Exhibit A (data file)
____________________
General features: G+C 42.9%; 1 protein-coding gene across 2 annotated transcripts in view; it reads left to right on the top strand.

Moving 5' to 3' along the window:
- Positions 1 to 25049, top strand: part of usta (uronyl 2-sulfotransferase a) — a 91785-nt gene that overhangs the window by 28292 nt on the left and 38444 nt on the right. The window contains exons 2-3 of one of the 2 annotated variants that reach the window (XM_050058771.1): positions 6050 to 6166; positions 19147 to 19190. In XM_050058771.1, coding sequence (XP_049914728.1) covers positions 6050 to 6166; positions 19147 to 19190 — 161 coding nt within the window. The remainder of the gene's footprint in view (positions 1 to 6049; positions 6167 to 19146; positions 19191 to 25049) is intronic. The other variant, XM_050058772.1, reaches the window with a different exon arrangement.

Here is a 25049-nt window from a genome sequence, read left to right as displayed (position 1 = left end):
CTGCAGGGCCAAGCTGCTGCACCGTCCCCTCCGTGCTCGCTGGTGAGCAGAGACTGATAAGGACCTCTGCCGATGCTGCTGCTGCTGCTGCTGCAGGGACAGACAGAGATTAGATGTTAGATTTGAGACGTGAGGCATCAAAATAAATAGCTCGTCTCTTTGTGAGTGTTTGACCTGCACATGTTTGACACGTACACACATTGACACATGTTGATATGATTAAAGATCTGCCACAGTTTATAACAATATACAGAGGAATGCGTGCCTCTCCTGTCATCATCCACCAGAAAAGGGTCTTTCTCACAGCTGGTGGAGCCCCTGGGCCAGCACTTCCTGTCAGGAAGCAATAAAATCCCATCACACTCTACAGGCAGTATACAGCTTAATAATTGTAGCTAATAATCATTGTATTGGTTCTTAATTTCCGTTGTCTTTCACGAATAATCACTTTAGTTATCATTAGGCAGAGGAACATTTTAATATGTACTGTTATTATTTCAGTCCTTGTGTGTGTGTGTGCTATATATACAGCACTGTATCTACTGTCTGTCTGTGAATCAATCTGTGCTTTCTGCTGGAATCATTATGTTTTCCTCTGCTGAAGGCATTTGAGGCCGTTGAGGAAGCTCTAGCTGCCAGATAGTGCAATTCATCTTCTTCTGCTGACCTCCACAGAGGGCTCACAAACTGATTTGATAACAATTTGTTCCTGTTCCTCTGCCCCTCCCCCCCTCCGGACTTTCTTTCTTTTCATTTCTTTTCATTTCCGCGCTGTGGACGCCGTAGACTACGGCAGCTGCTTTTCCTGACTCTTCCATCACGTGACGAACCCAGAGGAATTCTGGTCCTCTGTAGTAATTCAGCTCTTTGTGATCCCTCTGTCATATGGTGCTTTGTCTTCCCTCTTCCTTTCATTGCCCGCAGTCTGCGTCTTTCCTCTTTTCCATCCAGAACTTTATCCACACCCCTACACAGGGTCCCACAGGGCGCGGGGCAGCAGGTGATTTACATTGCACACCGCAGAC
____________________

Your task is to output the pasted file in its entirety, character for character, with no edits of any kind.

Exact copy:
General features: G+C 42.9%; 1 protein-coding gene across 2 annotated transcripts in view; it reads left to right on the top strand.

Moving 5' to 3' along the window:
- Positions 1 to 25049, top strand: part of usta (uronyl 2-sulfotransferase a) — a 91785-nt gene that overhangs the window by 28292 nt on the left and 38444 nt on the right. The window contains exons 2-3 of one of the 2 annotated variants that reach the window (XM_050058771.1): positions 6050 to 6166; positions 19147 to 19190. In XM_050058771.1, coding sequence (XP_049914728.1) covers positions 6050 to 6166; positions 19147 to 19190 — 161 coding nt within the window. The remainder of the gene's footprint in view (positions 1 to 6049; positions 6167 to 19146; positions 19191 to 25049) is intronic. The other variant, XM_050058772.1, reaches the window with a different exon arrangement.

Here is a 25049-nt window from a genome sequence, read left to right as displayed (position 1 = left end):
CTGCAGGGCCAAGCTGCTGCACCGTCCCCTCCGTGCTCGCTGGTGAGCAGAGACTGATAAGGACCTCTGCCGATGCTGCTGCTGCTGCTGCTGCAGGGACAGACAGAGATTAGATGTTAGATTTGAGACGTGAGGCATCAAAATAAATAGCTCGTCTCTTTGTGAGTGTTTGACCTGCACATGTTTGACACGTACACACATTGACACATGTTGATATGATTAAAGATCTGCCACAGTTTATAACAATATACAGAGGAATGCGTGCCTCTCCTGTCATCATCCACCAGAAAAGGGTCTTTCTCACAGCTGGTGGAGCCCCTGGGCCAGCACTTCCTGTCAGGAAGCAATAAAATCCCATCACACTCTACAGGCAGTATACAGCTTAATAATTGTAGCTAATAATCATTGTATTGGTTCTTAATTTCCGTTGTCTTTCACGAATAATCACTTTAGTTATCATTAGGCAGAGGAACATTTTAATATGTACTGTTATTATTTCAGTCCTTGTGTGTGTGTGTGCTATATATACAGCACTGTATCTACTGTCTGTCTGTGAATCAATCTGTGCTTTCTGCTGGAATCATTATGTTTTCCTCTGCTGAAGGCATTTGAGGCCGTTGAGGAAGCTCTAGCTGCCAGATAGTGCAATTCATCTTCTTCTGCTGACCTCCACAGAGGGCTCACAAACTGATTTGATAACAATTTGTTCCTGTTCCTCTGCCCCTCCCCCCCTCCGGACTTTCTTTCTTTTCATTTCTTTTCATTTCCGCGCTGTGGACGCCGTAGACTACGGCAGCTGCTTTTCCTGACTCTTCCATCACGTGACGAACCCAGAGGAATTCTGGTCCTCTGTAGTAATTCAGCTCTTTGTGATCCCTCTGTCATATGGTGCTTTGTCTTCCCTCTTCCTTTCATTGCCCGCAGTCTGCGTCTTTCCTCTTTTCCATCCAGAACTTTATCCACACCCCTACACAGGGTCCCACAGGGCGCGGGGCAGCAGGTGATTTACATTGCACACCGCAGAC